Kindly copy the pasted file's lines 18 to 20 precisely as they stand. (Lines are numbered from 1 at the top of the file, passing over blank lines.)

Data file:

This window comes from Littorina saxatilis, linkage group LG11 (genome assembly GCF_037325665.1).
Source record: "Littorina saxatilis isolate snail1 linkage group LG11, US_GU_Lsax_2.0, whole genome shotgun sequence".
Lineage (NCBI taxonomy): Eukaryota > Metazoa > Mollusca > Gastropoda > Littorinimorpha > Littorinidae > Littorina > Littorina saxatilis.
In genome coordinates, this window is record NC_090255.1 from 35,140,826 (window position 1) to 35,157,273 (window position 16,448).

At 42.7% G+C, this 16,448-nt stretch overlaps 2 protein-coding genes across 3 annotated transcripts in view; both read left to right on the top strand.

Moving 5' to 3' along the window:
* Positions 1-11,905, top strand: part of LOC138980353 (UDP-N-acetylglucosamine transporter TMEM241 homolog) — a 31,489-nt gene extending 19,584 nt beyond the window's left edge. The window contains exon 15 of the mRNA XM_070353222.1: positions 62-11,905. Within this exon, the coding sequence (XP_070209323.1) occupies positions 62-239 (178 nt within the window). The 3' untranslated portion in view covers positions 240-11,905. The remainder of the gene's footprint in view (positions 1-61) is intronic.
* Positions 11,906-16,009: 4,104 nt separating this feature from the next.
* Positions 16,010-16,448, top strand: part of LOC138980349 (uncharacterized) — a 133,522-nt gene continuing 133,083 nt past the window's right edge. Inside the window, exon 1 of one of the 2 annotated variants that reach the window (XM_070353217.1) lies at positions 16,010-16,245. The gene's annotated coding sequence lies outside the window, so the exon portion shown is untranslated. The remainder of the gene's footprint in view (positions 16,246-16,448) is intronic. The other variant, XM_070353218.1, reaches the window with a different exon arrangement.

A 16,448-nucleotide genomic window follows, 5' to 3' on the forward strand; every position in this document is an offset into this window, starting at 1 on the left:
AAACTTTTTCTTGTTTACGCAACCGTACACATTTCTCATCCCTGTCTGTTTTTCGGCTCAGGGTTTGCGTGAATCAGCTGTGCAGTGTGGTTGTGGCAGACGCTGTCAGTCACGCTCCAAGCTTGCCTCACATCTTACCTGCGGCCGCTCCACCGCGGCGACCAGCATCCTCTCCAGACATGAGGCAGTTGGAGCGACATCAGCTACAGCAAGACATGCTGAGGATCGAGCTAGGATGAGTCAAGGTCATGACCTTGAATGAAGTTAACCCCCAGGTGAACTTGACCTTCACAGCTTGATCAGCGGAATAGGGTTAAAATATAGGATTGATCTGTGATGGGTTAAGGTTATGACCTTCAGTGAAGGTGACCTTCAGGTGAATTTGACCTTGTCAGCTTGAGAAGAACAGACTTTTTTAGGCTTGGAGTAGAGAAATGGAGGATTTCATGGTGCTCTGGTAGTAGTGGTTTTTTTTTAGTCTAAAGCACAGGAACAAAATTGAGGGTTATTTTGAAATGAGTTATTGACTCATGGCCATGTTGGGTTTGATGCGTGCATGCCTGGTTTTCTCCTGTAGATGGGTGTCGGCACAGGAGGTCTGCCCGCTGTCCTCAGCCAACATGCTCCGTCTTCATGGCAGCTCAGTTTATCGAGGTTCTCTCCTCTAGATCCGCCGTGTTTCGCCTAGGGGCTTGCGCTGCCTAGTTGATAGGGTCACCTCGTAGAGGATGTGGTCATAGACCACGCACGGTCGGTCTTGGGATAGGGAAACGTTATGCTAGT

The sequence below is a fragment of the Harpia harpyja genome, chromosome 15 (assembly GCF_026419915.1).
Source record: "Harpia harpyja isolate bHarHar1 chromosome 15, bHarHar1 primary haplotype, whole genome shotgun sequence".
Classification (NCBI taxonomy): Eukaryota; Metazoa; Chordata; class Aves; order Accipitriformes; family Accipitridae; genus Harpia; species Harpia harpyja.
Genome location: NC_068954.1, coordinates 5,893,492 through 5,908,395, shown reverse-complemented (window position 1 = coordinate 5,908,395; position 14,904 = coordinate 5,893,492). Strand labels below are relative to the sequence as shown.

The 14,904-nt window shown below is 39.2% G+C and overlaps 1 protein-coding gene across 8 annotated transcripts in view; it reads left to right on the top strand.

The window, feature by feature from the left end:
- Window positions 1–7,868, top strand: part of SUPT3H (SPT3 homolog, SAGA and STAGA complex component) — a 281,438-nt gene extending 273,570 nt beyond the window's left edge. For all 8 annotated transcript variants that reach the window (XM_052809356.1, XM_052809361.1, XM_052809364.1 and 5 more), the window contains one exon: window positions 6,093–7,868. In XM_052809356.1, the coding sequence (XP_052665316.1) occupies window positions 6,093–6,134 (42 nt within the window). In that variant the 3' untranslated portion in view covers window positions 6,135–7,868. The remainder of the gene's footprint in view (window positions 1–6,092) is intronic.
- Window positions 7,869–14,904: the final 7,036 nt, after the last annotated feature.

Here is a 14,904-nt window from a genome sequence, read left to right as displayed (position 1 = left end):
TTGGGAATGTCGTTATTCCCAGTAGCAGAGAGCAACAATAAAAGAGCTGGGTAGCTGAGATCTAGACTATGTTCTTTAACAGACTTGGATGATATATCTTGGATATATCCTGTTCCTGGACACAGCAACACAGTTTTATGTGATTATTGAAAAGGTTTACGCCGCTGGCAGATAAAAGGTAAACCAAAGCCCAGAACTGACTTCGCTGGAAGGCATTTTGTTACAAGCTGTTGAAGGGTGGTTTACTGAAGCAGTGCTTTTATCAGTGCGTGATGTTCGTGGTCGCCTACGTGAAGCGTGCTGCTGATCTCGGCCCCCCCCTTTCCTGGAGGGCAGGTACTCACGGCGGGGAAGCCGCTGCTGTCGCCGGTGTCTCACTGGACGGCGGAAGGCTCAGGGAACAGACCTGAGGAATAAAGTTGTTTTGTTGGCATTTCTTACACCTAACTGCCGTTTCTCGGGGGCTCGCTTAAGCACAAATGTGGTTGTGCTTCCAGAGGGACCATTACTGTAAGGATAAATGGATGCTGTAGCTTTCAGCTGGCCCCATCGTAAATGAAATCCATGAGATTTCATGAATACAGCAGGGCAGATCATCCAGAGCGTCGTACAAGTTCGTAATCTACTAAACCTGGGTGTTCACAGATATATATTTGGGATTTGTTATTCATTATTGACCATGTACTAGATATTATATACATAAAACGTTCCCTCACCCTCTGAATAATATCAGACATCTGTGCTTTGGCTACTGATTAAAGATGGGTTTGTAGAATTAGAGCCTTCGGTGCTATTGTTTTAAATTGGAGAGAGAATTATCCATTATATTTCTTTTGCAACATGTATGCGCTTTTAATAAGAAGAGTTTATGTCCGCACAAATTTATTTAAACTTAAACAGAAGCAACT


- Window positions 1–7,868, top strand: part of SUPT3H (SPT3 homolog, SAGA and STAGA complex component) — a 281,438-nt gene extending 273,570 nt beyond the window's left edge. For all 8 annotated transcript variants that reach the window (XM_052809356.1, XM_052809361.1, XM_052809364.1 and 5 more), the window contains one exon: window positions 6,093–7,868. In XM_052809356.1, the coding sequence (XP_052665316.1) occupies window positions 6,093–6,134 (42 nt within the window). In that variant the 3' untranslated portion in view covers window positions 6,135–7,868. The remainder of the gene's footprint in view (window positions 1–6,092) is intronic.
- Window positions 7,869–14,904: the final 7,036 nt, after the last annotated feature.

Here is a 14,904-nt window from a genome sequence, read left to right as displayed (position 1 = left end):